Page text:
Assuming the first two elements of the protected concerted claim are met, the NLRB would have to determine whether the offensiveness of Damore’s memo outweighed the protections afforded to otherwise protected concerted activity under the Act. Although the Board does not permit “inflammatory” appeals to race or ethnicity in the context of representation elections, to my knowledge it has not dealt with this issue in the context of a § 8(a)(1) protected concerted activity claim. In NLRB v. Local 1229, IBEW (Jefferson Standard), 346 U.S. 464 (1953), the Supreme Court held that employees were not protected when they distributed flyers disparaging their employer’s product (television programming), because such behavior manifested disloyalty toward the employer. The Board could endeavor to draw a similar line here: concerted activity regarding workplace concerns loses its § 8(a)(1) protection if it is too damaging to internal employee comity and/or customer and societal reputation. If the Board were to draw this line in the doctrine, it would then need to determine whether Damore’s memo crossed it.
The First Amendment does not prohibit such an inquiry. Admittedly, the line between free speech and unfair labor practice is a fraught issue under the NLRA. The Act specifically protects employer free speech in § 8(c), which states that “[t]he expressing of any views, argument, or opinion . . . shall not constitute or be evidence of an unfair labor practice . . . if such expression contains no threat of reprisal or force or promise of benefit.” But § 8(c) was designed to exempt employer speech from Board regulation, not to require the protection of employee speech. The Board has traditionally balanced protected employee rights against an employer’s legitimate business interests, which include an employer’s reputation and employee comity. While the employees in Jefferson Standard had free speech protections against government interference for their flyers and picketing, the Court held that their product disparagement rendered such activity unprotected by § 8(a)(1). A similar decision could be made here. In firing Damore, Google’s management expressed concerns that the manifesto damaged its core business interests, including the relations between its employees and its goodwill from customers. The Board could find that such interests outweigh Damore’s concerted rights.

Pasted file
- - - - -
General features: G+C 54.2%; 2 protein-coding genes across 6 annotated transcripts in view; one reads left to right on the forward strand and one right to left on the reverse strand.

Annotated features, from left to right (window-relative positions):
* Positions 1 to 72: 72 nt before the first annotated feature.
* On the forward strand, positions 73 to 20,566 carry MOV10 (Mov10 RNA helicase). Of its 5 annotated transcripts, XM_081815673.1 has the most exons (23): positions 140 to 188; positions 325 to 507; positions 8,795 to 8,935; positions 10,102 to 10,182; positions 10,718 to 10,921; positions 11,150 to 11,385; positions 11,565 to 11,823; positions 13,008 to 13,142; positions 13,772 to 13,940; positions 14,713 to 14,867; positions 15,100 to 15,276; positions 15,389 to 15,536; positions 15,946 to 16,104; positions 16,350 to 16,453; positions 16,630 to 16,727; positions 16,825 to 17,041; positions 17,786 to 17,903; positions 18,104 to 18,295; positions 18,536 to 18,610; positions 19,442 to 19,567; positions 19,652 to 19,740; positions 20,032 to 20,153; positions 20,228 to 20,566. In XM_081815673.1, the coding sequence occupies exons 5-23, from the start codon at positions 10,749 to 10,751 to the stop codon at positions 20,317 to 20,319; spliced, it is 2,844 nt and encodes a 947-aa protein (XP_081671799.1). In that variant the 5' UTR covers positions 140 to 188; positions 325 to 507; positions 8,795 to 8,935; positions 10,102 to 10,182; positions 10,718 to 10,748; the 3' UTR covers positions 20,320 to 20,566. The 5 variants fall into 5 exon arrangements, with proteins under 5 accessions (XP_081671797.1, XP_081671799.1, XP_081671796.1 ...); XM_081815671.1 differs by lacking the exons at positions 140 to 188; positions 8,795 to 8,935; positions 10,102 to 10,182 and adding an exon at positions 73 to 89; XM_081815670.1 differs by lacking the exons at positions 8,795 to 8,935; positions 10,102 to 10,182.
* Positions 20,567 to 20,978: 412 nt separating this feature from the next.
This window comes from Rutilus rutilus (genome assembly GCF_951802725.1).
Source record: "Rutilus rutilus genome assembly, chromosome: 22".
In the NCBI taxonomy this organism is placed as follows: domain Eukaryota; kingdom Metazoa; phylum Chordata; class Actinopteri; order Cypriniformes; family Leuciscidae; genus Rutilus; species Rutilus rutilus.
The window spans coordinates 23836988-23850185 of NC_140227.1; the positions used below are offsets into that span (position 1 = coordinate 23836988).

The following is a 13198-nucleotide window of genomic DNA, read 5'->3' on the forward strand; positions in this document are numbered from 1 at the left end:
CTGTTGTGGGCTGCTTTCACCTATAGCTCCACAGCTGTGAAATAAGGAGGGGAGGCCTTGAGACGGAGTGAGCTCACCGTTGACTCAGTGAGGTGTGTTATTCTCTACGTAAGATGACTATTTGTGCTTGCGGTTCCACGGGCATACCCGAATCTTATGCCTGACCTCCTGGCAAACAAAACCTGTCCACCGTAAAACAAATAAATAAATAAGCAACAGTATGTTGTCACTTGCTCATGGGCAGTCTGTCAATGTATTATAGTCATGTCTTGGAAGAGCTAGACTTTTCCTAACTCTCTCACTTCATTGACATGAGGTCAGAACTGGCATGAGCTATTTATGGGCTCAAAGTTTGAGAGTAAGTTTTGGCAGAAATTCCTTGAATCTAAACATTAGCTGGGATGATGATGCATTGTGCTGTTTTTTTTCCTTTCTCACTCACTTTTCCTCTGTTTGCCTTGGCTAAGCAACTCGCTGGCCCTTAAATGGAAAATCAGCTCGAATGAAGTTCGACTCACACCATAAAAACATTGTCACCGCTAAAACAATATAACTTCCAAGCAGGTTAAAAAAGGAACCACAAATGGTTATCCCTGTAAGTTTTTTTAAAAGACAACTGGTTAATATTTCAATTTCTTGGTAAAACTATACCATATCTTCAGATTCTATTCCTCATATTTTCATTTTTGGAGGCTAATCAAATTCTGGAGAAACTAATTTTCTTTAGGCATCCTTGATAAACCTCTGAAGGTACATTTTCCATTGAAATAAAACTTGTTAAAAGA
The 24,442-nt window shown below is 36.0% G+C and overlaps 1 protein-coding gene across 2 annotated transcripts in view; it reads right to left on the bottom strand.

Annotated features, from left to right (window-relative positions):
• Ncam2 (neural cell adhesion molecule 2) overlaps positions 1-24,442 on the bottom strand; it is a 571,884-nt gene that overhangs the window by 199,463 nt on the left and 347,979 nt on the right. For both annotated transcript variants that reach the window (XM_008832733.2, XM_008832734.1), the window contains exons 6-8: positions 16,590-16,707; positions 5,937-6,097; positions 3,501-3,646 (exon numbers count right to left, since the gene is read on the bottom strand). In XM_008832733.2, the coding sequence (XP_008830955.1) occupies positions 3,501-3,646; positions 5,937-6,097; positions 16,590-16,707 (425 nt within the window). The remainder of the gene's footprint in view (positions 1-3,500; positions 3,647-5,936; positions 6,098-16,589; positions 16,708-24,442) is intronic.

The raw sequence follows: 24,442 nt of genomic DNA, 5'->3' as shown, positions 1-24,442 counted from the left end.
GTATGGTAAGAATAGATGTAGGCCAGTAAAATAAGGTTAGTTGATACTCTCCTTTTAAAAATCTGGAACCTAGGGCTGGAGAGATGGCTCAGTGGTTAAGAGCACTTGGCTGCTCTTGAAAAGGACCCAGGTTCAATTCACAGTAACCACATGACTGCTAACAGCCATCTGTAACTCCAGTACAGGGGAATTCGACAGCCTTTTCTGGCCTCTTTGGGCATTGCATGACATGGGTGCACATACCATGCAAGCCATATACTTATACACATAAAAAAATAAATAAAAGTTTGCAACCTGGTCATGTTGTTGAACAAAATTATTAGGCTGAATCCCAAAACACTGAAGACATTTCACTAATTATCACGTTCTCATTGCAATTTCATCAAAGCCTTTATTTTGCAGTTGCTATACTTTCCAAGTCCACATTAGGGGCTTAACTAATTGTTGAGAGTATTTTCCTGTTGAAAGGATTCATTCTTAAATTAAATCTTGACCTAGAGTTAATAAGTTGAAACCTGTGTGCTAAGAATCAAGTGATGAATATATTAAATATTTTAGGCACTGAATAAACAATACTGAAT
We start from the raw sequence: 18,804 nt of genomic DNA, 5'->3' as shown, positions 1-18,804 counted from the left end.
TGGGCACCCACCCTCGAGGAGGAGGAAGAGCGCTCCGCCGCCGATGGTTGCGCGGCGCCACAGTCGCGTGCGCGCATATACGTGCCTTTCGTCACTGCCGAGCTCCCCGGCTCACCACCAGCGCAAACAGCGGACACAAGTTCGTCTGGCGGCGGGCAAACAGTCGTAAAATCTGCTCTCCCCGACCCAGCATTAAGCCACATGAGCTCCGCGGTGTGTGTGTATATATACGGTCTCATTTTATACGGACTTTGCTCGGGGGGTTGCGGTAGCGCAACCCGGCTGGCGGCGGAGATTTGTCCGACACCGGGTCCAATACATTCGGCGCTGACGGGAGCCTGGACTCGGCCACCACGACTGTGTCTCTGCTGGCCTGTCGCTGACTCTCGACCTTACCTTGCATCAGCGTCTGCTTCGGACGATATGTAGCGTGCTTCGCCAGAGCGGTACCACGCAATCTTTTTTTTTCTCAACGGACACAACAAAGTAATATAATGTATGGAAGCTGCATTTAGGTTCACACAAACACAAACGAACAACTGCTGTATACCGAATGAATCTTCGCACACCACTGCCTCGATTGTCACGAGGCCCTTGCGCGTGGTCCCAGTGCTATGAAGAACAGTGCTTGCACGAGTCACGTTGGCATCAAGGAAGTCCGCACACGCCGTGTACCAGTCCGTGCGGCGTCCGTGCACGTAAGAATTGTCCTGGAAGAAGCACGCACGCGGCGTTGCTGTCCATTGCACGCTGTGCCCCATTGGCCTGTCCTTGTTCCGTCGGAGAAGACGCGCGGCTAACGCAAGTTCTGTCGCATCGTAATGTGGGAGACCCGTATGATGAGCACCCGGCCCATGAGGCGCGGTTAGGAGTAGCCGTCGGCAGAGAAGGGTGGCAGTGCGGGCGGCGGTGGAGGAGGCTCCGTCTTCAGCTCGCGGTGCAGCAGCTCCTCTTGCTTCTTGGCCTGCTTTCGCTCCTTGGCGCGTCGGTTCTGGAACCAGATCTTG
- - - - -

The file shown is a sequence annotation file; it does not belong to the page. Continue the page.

Damore reportedly filed a second charge after his termination raising § 8(a)(4) claim for retaliation. Assuming that he did get fired after filing his initial claim with the NLRB, he has at least the foundations of a § 8(a)(4) charge. However, to proceed with this retaliation claim, the Board would need to find that Google fired Damore because he filed the original charge. Given the many other reasons that Damore has suggested for his termination, including the protected concerted activity claim, the § 8(a)(4) claim would seem to be weak in the absence of additional supporting evidence.